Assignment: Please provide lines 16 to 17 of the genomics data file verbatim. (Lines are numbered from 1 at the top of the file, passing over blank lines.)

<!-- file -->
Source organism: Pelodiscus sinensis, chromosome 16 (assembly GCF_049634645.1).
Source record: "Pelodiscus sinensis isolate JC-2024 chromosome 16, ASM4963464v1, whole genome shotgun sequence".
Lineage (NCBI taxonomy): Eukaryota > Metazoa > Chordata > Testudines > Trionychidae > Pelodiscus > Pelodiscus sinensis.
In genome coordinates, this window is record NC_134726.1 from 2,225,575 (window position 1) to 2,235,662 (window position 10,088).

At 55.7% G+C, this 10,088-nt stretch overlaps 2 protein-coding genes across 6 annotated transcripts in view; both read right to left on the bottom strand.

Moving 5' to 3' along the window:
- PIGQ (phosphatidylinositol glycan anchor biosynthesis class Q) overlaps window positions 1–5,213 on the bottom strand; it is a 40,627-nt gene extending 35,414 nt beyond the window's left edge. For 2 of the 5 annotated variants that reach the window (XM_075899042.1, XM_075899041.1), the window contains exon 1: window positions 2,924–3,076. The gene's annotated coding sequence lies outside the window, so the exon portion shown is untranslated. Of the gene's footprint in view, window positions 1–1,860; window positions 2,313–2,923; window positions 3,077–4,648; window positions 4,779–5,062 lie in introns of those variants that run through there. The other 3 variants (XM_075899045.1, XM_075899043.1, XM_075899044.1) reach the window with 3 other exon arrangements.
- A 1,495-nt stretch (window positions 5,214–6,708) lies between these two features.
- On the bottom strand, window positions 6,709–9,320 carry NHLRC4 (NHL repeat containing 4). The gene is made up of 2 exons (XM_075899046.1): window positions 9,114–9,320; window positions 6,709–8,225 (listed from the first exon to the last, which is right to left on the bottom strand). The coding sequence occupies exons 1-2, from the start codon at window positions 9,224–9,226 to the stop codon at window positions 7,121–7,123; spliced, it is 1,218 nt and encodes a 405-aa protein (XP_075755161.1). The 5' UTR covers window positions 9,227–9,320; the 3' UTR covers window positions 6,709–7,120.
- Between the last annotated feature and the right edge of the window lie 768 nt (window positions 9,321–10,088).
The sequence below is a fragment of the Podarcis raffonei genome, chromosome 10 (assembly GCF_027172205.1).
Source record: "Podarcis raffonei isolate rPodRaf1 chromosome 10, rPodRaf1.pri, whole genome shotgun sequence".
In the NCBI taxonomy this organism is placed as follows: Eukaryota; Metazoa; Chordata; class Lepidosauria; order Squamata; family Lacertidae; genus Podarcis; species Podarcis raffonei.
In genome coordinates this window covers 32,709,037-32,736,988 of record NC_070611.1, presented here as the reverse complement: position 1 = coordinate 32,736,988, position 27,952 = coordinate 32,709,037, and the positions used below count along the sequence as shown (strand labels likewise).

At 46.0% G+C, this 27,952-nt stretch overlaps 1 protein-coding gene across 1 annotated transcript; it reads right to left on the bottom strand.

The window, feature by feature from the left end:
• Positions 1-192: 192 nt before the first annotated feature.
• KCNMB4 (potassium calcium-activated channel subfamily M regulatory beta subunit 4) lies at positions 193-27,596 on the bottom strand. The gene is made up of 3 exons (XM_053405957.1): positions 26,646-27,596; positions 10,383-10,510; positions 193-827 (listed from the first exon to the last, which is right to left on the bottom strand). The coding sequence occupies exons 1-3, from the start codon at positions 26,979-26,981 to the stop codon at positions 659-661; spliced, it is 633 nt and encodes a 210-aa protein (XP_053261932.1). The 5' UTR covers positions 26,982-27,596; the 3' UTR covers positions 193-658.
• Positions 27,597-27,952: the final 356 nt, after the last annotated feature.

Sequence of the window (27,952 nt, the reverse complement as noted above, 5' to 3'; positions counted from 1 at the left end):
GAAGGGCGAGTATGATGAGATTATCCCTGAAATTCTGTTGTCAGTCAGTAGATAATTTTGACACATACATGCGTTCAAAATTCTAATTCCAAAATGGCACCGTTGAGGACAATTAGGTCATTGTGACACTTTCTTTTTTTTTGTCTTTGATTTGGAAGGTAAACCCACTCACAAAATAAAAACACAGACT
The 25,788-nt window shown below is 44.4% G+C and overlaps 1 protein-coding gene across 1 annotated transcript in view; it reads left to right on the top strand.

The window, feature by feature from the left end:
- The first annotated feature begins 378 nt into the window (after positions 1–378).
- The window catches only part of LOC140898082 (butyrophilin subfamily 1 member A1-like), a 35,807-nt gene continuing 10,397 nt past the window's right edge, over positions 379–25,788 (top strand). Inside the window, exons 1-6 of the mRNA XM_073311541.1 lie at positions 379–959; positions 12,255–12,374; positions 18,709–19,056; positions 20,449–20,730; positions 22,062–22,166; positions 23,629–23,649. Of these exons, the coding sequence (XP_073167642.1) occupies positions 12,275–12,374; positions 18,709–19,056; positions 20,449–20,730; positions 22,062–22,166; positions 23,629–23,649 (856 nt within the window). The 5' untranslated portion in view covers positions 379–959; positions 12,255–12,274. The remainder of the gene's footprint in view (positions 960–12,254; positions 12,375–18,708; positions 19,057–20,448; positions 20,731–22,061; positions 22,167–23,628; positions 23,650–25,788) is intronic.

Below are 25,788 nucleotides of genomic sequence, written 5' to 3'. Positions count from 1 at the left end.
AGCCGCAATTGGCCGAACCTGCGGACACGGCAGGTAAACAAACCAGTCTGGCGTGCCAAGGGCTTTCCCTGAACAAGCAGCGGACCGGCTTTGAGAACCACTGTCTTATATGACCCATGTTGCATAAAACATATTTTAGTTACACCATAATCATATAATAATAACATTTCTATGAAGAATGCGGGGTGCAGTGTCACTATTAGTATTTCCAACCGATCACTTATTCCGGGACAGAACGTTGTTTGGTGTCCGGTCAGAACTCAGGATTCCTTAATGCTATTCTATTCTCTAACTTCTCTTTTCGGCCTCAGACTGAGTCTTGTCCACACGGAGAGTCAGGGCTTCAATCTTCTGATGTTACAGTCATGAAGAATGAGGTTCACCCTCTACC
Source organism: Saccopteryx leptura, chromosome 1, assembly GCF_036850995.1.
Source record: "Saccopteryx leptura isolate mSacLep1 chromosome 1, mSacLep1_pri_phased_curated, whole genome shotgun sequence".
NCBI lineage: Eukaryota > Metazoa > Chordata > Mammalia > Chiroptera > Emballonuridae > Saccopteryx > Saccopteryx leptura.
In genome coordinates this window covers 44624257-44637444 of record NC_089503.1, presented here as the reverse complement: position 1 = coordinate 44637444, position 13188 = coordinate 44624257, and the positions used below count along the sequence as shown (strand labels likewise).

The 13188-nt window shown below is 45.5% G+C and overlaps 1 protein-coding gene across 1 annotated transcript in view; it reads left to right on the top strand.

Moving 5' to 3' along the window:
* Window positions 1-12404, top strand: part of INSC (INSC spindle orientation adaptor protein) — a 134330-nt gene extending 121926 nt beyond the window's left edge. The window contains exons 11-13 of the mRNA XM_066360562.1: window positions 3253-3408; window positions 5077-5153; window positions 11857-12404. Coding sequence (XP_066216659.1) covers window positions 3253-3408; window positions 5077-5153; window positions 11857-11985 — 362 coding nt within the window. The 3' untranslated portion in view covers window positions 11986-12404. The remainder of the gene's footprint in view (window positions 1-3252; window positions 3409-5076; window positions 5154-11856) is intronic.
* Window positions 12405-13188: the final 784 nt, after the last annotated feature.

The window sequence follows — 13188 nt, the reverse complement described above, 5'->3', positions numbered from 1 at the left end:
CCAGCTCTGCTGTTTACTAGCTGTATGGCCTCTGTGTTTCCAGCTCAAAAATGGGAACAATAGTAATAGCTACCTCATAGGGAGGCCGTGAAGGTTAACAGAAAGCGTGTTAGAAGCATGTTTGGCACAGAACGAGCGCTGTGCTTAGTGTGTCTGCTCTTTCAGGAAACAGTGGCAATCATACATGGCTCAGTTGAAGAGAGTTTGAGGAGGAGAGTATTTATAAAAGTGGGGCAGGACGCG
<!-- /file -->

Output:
The window, feature by feature from the left end:
• Positions 1-192: 192 nt before the first annotated feature.